This study examined and evaluated the effectiveness of the Medicine Ball Super Arms protocol in improving college athletes’ performance in the National Football League's (NFL) 225-lb repetition-to-failure bench press test, and identified a new training method for increasing upper body strength and endurance. The selected sample of 52 fully enrolled football student athletes from a sub-bowl championship Division One National Collegiate Athletic Association (NCAA) member institution was divided into test and control groups of 26 athletes each. The test group trained on the Medicine Ball Super Arms Protocol, whereas the control group followed the standard training of the school’s football program. The Super Arms protocol was found to be a viable exercise tool that produced a 5.2% increase in athletes’ performances in the NFL’s 225-lb repetition-to-failure bench press test. This study identified the Medicine Ball Super Arms Protocol as a new training method for increasing upper body strength and endurance, adding to research in fitness, strength, and conditioning. The Medicine Ball Super Arms Protocol offers budget constrained schools an economically viable and cost-effective training alternative for their football athletes. Statistical analysis indicated positive relationships between use of the Super Arms protocol and increased performance in the NFL bench press test and between an exercise in an unstable environment and a similar exercise in a stable environment.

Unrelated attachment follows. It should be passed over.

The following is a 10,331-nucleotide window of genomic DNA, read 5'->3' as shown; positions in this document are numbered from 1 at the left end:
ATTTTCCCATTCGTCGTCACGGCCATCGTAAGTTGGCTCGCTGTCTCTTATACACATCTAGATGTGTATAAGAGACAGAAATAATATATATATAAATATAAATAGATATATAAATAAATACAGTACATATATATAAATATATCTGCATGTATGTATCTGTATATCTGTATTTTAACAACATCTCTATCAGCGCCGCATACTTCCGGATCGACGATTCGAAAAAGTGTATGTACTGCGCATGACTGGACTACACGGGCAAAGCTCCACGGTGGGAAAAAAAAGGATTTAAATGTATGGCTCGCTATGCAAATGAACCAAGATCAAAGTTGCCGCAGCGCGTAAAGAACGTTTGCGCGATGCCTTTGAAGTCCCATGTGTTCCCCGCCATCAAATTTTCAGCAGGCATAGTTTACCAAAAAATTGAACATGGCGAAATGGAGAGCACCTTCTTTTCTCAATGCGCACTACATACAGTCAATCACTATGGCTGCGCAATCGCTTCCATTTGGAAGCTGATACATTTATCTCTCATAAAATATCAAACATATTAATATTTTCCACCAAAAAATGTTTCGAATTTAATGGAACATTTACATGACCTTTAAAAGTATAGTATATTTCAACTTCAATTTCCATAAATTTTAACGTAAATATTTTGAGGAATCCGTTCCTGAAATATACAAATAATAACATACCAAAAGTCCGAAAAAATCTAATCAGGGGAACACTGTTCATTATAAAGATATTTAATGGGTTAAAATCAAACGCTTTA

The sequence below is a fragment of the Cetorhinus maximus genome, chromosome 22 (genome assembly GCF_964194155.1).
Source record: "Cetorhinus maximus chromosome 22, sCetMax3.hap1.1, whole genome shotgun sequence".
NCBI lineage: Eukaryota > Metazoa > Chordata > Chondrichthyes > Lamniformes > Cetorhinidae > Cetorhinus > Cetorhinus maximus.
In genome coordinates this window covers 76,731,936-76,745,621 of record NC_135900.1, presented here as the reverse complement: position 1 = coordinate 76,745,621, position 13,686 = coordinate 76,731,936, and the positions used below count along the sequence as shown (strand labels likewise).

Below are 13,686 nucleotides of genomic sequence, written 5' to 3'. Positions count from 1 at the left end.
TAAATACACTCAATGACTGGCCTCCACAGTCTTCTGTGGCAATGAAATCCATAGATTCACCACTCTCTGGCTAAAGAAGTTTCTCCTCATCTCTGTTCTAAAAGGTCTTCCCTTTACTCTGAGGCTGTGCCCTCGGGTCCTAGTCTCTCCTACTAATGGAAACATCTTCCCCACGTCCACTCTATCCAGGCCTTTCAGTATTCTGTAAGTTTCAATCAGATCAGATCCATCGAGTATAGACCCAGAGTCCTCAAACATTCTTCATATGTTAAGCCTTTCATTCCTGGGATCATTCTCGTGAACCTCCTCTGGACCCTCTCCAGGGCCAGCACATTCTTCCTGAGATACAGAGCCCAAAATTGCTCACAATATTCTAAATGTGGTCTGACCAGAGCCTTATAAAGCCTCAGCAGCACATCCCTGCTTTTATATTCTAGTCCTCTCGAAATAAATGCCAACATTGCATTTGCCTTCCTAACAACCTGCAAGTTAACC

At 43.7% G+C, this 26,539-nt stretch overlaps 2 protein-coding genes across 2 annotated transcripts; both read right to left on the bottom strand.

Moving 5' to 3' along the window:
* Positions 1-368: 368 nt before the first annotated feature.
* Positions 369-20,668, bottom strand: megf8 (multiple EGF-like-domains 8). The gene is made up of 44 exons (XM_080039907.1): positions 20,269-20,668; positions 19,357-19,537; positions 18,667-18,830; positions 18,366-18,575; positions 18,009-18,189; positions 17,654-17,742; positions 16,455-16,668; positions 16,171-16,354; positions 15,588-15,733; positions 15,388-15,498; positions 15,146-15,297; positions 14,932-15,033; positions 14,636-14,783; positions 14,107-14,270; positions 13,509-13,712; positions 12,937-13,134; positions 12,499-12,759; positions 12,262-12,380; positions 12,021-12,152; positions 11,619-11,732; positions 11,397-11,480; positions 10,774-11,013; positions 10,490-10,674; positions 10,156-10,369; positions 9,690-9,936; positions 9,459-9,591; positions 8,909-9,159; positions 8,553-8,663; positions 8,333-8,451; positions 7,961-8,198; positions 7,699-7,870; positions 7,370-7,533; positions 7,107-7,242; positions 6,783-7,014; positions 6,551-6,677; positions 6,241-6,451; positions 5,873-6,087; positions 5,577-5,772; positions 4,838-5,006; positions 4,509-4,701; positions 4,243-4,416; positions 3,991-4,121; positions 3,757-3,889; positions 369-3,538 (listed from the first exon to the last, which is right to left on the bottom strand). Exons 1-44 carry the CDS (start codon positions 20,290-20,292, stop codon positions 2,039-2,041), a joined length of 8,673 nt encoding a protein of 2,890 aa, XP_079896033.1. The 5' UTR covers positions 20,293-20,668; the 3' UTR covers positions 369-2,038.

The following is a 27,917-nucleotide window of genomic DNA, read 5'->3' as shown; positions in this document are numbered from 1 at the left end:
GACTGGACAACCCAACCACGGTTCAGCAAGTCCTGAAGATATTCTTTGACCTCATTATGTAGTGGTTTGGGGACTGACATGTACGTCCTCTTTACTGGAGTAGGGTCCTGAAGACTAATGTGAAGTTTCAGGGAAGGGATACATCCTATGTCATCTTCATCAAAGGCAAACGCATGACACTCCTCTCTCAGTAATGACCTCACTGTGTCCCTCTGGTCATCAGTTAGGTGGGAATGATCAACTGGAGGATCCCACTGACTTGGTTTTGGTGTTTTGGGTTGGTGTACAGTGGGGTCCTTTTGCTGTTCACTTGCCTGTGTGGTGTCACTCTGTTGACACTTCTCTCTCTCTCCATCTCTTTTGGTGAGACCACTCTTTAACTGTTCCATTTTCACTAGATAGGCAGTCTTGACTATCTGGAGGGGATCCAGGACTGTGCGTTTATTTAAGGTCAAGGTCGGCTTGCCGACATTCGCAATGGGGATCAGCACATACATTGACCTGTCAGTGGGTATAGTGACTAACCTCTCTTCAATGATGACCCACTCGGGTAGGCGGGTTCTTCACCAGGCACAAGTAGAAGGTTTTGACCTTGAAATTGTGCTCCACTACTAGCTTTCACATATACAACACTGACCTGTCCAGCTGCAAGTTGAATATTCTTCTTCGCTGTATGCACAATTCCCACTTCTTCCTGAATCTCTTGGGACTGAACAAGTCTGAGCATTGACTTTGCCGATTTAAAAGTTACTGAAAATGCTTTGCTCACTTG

|Commitee:||Beazley, Jackson, Jackson, Edgar N.|
|Department:||School of Education|
|School Location:||United States -- Minnesota|
|Source:||DAI-A 70/02, Dissertation Abstracts International|
|Keywords:||Athlete performance, Bench press, Football, Medicine ball, National Football League, Stabilization limited training, Super Arms|
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